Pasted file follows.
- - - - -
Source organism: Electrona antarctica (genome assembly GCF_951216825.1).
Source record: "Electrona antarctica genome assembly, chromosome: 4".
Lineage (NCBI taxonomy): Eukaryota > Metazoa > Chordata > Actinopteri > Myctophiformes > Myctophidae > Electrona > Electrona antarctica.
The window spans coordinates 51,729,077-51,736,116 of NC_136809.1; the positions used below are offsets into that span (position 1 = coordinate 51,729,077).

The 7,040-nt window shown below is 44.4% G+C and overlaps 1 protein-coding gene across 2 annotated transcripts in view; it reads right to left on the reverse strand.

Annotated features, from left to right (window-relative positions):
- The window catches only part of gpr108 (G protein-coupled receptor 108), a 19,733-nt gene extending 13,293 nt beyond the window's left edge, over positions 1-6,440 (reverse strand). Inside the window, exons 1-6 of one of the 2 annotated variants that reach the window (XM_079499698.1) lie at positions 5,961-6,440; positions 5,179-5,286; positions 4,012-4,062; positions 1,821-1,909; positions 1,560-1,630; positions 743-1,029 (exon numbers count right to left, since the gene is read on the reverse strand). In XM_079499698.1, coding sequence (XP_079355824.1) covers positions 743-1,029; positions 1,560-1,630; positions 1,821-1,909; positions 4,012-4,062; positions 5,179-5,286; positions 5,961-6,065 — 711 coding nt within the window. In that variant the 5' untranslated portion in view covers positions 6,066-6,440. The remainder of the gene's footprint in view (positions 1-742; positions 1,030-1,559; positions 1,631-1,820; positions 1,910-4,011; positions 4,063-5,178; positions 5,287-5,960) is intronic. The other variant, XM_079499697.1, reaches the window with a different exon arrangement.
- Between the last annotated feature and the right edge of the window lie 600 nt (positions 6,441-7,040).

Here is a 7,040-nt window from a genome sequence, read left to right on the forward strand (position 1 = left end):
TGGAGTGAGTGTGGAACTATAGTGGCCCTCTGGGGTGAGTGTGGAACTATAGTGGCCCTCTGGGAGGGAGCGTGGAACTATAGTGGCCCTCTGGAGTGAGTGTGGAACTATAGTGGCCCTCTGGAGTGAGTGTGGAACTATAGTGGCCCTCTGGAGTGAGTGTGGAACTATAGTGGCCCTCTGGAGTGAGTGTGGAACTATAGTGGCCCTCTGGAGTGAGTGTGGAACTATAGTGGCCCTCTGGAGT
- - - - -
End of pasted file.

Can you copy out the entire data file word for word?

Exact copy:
Source organism: Electrona antarctica (genome assembly GCF_951216825.1).
Source record: "Electrona antarctica genome assembly, chromosome: 4".
Lineage (NCBI taxonomy): Eukaryota > Metazoa > Chordata > Actinopteri > Myctophiformes > Myctophidae > Electrona > Electrona antarctica.
The window spans coordinates 51,729,077-51,736,116 of NC_136809.1; the positions used below are offsets into that span (position 1 = coordinate 51,729,077).

The 7,040-nt window shown below is 44.4% G+C and overlaps 1 protein-coding gene across 2 annotated transcripts in view; it reads right to left on the reverse strand.

Annotated features, from left to right (window-relative positions):
- The window catches only part of gpr108 (G protein-coupled receptor 108), a 19,733-nt gene extending 13,293 nt beyond the window's left edge, over positions 1-6,440 (reverse strand). Inside the window, exons 1-6 of one of the 2 annotated variants that reach the window (XM_079499698.1) lie at positions 5,961-6,440; positions 5,179-5,286; positions 4,012-4,062; positions 1,821-1,909; positions 1,560-1,630; positions 743-1,029 (exon numbers count right to left, since the gene is read on the reverse strand). In XM_079499698.1, coding sequence (XP_079355824.1) covers positions 743-1,029; positions 1,560-1,630; positions 1,821-1,909; positions 4,012-4,062; positions 5,179-5,286; positions 5,961-6,065 — 711 coding nt within the window. In that variant the 5' untranslated portion in view covers positions 6,066-6,440. The remainder of the gene's footprint in view (positions 1-742; positions 1,030-1,559; positions 1,631-1,820; positions 1,910-4,011; positions 4,063-5,178; positions 5,287-5,960) is intronic. The other variant, XM_079499697.1, reaches the window with a different exon arrangement.
- Between the last annotated feature and the right edge of the window lie 600 nt (positions 6,441-7,040).

Here is a 7,040-nt window from a genome sequence, read left to right on the forward strand (position 1 = left end):
TGGAGTGAGTGTGGAACTATAGTGGCCCTCTGGGGTGAGTGTGGAACTATAGTGGCCCTCTGGGAGGGAGCGTGGAACTATAGTGGCCCTCTGGAGTGAGTGTGGAACTATAGTGGCCCTCTGGAGTGAGTGTGGAACTATAGTGGCCCTCTGGAGTGAGTGTGGAACTATAGTGGCCCTCTGGAGTGAGTGTGGAACTATAGTGGCCCTCTGGAGTGAGTGTGGAACTATAGTGGCCCTCTGGAGT